Well, thanks to the rain, the qualifying session for the Japanese Grand Prix was pushed back to Sunday morning. This meant that there would be no running in the wet and the order would be pretty much as normal. However, the first few laps would be anything but. With the two Red Bulls having locked out the front row, everyone was anticipating a dog fight into the first corner. But it was not at the front that people were to be watching. As the field broke away from their grid spots, the yellow Renault of Vitaly Petrov speared wildly out of control and slammed into the wall. He had gotten an extremely good start, but when he went to cut off Nico Hulkenberg’s Williams, clipped the front wing and spun off into the wall. This also ended the day for Hulkenberg, and already my results were going to be screwed up.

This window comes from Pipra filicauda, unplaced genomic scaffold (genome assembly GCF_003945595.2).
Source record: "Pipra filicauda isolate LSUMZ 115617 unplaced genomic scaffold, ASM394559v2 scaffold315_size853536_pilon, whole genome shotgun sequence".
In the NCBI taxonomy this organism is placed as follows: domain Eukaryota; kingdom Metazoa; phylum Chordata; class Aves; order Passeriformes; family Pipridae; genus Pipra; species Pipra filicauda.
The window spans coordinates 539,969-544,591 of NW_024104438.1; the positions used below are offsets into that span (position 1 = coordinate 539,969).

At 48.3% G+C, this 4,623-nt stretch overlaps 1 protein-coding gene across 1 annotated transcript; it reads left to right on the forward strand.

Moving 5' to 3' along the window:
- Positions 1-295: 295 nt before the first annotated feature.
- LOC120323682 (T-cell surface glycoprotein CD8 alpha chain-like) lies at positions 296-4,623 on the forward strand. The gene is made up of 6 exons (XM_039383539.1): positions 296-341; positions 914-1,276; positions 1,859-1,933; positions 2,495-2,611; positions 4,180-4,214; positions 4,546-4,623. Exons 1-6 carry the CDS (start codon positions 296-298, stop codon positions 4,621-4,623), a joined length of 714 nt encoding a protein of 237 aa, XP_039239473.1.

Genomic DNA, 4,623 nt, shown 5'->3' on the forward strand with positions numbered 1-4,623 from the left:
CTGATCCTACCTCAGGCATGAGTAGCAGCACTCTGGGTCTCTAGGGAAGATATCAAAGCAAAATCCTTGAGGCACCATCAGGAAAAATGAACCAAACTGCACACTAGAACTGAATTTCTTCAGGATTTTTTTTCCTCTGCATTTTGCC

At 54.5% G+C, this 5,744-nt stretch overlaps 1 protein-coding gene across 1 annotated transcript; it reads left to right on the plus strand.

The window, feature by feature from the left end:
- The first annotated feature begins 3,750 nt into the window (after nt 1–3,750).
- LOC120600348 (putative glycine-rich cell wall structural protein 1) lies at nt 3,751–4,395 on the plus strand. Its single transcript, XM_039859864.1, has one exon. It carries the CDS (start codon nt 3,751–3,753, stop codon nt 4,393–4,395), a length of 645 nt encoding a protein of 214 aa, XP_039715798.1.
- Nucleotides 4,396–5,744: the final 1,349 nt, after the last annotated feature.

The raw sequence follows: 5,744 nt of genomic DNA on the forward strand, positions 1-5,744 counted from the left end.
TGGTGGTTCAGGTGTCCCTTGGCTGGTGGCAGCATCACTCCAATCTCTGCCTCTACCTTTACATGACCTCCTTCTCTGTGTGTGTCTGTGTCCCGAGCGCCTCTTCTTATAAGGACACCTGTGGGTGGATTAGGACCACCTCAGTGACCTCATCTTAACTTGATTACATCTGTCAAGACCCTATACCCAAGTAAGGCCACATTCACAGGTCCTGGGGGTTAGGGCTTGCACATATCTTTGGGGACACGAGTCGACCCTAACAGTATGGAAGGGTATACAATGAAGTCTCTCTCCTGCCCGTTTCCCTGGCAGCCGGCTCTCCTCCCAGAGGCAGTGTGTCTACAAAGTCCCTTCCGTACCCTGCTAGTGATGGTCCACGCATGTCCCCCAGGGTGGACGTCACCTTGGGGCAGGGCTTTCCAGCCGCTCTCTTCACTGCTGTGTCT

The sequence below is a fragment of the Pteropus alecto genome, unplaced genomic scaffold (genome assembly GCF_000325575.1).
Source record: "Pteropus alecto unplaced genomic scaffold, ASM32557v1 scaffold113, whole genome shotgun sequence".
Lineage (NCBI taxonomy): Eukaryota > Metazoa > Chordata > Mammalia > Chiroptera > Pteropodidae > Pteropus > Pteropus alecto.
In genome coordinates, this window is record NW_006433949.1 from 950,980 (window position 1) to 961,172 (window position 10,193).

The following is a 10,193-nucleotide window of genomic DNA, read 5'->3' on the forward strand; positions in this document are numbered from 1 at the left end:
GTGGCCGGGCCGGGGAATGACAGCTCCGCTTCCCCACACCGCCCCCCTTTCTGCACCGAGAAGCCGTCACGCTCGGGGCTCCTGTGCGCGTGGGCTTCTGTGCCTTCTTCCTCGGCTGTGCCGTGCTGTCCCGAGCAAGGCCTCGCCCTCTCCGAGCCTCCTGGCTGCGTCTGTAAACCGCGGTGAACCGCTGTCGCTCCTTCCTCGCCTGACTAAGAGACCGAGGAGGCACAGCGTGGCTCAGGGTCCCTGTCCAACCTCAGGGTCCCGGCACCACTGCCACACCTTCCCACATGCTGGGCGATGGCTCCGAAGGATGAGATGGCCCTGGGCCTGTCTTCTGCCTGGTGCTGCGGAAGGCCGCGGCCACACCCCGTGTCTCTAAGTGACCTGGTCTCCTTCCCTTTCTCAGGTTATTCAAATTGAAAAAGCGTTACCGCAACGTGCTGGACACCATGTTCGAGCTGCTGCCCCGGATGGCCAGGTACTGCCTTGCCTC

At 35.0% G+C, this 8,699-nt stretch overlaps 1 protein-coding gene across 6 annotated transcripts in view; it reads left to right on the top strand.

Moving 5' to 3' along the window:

As the field continued to hurtle toward the first corner, the camera panned away just as Felipe Massa got his wheels off the surface of the track and onto the still wet grass. He couldn’t brake and speared the sidepod of Force India’s Tonio Liuzzi, ending both their races.

After the safety car period ended, it was Vettel, followed by Robert Kubica, Mark Webber and Alonso. However, after just a few more laps, one of Kubica’s rear wheels dislodged and his race was done. Up front, there was to be no more action, while at the back, it was all about Japanese driver Kamui Kobayashi mopping up all of the slower drivers that he could. His preferred passing spot of the hairpin was both awe inspiring and unquestionably daring. His brakes must have been pushed to the limit because he was doing some really magical things with his Sauber. As far as how I fared in my call, well I did get Vettel right, but that was it. Here is how the final points looked at the end.

1. Sebastian Vettel

2. Mark Webber

3. Fernando Alonso

4. Jenson Button

5. Lewis Hamilton

6. Michael Schumacher

7. Kamui Kobayashi

8. Nick Heidfeld

9. Rubens Barrichello

10. Sebastian Buemi

The next race will (supposedly) take place in Korea in two weeks time. Not one of the drivers has driven on the circuit, so no one will have a huge advantage over anyone else. It’s always interesting to see a new track on the calendar and this should be no exception.